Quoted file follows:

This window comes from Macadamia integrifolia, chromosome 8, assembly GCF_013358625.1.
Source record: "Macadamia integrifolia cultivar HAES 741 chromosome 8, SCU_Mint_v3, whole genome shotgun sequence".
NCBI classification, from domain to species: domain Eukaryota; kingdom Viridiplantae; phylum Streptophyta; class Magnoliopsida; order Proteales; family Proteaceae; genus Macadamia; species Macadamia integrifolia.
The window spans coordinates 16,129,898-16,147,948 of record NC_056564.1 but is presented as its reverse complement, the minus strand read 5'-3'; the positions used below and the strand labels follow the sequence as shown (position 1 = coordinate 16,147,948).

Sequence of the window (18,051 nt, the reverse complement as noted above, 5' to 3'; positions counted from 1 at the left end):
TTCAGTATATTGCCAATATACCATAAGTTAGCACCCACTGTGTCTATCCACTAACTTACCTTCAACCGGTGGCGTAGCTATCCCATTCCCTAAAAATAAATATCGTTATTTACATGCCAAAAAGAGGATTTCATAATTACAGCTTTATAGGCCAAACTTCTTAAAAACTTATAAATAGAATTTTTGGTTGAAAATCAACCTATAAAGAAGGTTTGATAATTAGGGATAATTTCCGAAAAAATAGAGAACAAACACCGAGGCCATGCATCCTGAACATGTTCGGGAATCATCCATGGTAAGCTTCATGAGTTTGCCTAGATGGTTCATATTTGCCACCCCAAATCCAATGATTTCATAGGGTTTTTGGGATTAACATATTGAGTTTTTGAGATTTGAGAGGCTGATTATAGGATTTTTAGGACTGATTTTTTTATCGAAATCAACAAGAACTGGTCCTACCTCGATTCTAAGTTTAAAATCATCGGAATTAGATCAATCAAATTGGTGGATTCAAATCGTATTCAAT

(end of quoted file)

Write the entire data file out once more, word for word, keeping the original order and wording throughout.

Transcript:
This window comes from Macadamia integrifolia, chromosome 8, assembly GCF_013358625.1.
Source record: "Macadamia integrifolia cultivar HAES 741 chromosome 8, SCU_Mint_v3, whole genome shotgun sequence".
NCBI classification, from domain to species: domain Eukaryota; kingdom Viridiplantae; phylum Streptophyta; class Magnoliopsida; order Proteales; family Proteaceae; genus Macadamia; species Macadamia integrifolia.
The window spans coordinates 16,129,898-16,147,948 of record NC_056564.1 but is presented as its reverse complement, the minus strand read 5'-3'; the positions used below and the strand labels follow the sequence as shown (position 1 = coordinate 16,147,948).

Sequence of the window (18,051 nt, the reverse complement as noted above, 5' to 3'; positions counted from 1 at the left end):
TTCAGTATATTGCCAATATACCATAAGTTAGCACCCACTGTGTCTATCCACTAACTTACCTTCAACCGGTGGCGTAGCTATCCCATTCCCTAAAAATAAATATCGTTATTTACATGCCAAAAAGAGGATTTCATAATTACAGCTTTATAGGCCAAACTTCTTAAAAACTTATAAATAGAATTTTTGGTTGAAAATCAACCTATAAAGAAGGTTTGATAATTAGGGATAATTTCCGAAAAAATAGAGAACAAACACCGAGGCCATGCATCCTGAACATGTTCGGGAATCATCCATGGTAAGCTTCATGAGTTTGCCTAGATGGTTCATATTTGCCACCCCAAATCCAATGATTTCATAGGGTTTTTGGGATTAACATATTGAGTTTTTGAGATTTGAGAGGCTGATTATAGGATTTTTAGGACTGATTTTTTTATCGAAATCAACAAGAACTGGTCCTACCTCGATTCTAAGTTTAAAATCATCGGAATTAGATCAATCAAATTGGTGGATTCAAATCGTATTCAAT